If Ping An were to get its way, the global investment banking operations of HSBC would suffer the most; it would be quite likely that headcounts would have to be sharply reduced. But the Asian commercial and investment banking franchise might find out that it wasn’t as valuable as a standalone as it might have looked in the consolidated accounts. It could be a bad deal for everyone, which is why HSBC bankers ought to hope that the general rule of activists in banking doesn’t have an exception this time.
Elsewhere (but thematically related in as far as it’s another example of people underestimating the complexity of banking businesses), “people familiar with the matter” are once more expressing surprise that Deutsche Bank’s cost cutting program involves spending an additional “several hundreds of millions” on a “multi-year campaign to fill persistent holes in the German lender’s controls”. One might have thought, given the number of years, careers and reputations that Deutsche’s IT systems have fed to the locust, it might no longer be newsworthy that they needed some money spent on them.
As ever, the issue is that in banking, doing things cheaply is the most expensive way to do them. The problems at Deutsche are the consequence of a couple of decades of expansion – both organically and by acquisition – where people didn’t seem to take into account the cost of the control overhead that they were creating. Now, the controls staff are getting significant increases in their budgets and substantially greater headcount. They deserve them.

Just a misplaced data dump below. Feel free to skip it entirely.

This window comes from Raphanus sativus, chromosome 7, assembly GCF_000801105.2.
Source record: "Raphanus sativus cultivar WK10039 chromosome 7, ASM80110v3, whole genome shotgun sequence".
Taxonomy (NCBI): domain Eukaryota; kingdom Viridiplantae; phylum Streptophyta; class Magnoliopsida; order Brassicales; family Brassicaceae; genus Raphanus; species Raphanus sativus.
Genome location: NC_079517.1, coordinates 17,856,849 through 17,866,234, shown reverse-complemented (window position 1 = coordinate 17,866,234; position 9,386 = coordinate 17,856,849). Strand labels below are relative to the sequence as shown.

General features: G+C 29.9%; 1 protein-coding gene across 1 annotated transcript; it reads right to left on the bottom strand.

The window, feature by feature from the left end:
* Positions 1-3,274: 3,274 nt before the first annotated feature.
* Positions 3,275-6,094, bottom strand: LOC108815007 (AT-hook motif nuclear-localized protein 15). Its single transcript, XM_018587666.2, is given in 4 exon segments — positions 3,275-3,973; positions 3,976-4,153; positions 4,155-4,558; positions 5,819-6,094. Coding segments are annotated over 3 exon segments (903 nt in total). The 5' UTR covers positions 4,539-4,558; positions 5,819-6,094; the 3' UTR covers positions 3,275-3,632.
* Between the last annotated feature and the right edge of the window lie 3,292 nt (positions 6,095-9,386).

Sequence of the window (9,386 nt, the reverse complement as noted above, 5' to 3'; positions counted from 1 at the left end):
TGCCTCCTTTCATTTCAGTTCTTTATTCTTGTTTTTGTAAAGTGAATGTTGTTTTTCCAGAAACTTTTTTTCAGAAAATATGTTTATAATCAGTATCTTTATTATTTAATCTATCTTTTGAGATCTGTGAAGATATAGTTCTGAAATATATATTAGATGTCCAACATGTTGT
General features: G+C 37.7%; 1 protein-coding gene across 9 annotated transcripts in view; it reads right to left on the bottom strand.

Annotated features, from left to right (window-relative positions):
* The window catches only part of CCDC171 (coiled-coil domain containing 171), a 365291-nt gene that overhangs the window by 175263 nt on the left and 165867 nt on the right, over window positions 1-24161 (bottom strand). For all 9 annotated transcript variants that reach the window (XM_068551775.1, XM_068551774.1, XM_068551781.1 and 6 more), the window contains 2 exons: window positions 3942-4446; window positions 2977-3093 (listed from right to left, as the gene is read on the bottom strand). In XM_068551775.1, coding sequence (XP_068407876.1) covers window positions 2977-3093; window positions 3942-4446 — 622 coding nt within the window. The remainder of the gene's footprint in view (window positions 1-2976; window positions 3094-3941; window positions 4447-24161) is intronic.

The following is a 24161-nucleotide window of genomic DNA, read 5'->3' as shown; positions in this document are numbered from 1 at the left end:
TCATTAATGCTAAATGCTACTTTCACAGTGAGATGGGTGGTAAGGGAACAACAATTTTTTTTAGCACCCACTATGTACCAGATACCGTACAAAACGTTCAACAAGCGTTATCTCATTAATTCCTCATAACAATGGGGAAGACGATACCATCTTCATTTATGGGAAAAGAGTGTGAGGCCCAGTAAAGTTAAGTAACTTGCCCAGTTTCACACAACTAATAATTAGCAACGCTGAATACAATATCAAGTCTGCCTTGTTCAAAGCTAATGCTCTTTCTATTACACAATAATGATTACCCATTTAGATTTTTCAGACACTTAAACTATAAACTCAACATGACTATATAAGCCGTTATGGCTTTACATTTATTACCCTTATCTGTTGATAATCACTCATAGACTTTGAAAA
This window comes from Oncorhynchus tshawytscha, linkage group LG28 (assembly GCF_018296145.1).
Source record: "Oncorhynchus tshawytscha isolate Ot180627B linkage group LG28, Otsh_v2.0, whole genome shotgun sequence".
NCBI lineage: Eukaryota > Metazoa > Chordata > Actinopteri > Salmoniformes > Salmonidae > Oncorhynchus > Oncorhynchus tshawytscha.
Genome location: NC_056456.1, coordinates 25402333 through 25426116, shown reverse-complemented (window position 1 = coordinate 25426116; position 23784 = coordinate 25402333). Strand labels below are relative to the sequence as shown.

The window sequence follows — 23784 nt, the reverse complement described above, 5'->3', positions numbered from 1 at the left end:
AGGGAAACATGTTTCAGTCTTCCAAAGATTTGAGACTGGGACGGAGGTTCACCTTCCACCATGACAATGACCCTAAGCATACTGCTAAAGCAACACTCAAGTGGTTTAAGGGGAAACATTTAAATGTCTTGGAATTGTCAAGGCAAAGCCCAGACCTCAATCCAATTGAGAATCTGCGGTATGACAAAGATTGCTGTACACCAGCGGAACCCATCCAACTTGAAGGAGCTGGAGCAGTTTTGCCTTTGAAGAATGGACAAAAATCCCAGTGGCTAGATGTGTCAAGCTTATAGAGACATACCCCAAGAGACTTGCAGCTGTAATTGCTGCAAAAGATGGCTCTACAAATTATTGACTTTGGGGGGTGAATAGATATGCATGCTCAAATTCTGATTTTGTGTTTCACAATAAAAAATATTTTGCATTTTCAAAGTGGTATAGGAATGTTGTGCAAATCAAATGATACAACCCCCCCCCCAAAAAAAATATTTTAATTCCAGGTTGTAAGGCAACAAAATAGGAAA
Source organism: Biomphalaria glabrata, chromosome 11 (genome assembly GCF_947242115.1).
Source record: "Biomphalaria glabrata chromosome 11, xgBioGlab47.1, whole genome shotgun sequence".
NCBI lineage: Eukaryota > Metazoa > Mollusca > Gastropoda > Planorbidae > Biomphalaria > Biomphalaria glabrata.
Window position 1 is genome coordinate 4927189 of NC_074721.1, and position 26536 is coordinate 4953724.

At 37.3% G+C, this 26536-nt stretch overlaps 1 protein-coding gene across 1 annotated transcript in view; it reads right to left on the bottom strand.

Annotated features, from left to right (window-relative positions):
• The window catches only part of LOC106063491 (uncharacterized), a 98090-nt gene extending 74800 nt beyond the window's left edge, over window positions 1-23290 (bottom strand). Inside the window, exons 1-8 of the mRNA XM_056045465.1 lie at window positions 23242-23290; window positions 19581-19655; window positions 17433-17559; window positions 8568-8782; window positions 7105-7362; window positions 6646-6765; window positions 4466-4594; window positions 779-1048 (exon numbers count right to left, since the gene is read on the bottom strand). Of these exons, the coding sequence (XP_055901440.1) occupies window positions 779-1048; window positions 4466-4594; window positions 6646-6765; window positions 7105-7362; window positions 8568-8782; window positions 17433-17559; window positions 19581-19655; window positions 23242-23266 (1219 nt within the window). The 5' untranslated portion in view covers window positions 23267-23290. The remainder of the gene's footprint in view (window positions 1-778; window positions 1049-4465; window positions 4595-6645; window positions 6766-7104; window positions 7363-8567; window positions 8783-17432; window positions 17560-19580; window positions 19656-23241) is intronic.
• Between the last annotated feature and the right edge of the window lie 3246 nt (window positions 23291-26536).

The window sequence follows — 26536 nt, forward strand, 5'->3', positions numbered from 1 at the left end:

Harris Associates have been the opposite of an activist investor for Credit Suisse; they’ve consistently (if perhaps not always uncritically) supported management and held onto the stock. Recently they've increased their holding; possibly a vote of confidence in the new CEO, possibly just an attempt at dollar cost averaging (Finews)
Proof if proof be needed that you can make a lot of money at Millennium; bond arb trader Joe Bonello just bought a $34m mansion in the Pacific Palisades outside Los Angeles. (Dirt.com)
Bank of America have hired Joe Valenti from Solomon Partners to be co-head of media and telecom investment banking (Bloomberg)
When Cliff Asness gave an interview on CNBC mocking the meme stock investors, was that the financial equivalent of looking into a mirror and saying “Candyman” five times? (AFR)
Nathan Urquhart, the head of investor relations at Carlyle Group, is leaving to pursue another opportunity. Unclear whether this is a consequence of Kewsong Lee’s departure, an example of the top management turnover that partly caused it, or completely unrelated. (Financial News)
Jan Skarbek has resigned from Citi; nobody is commenting so it is probably a bad idea to speculate, but the investigation into the “love and affection” incident is still ongoing. (Bloomberg)
Former UK prime minister Gordon Brown, with a slight sense that he might not have completely moved on from the world of 2010, has suggested that the way to pay for the cost of living crisis is a tax on that limitless and lavish resource, bankers' bonuses. (Financial News)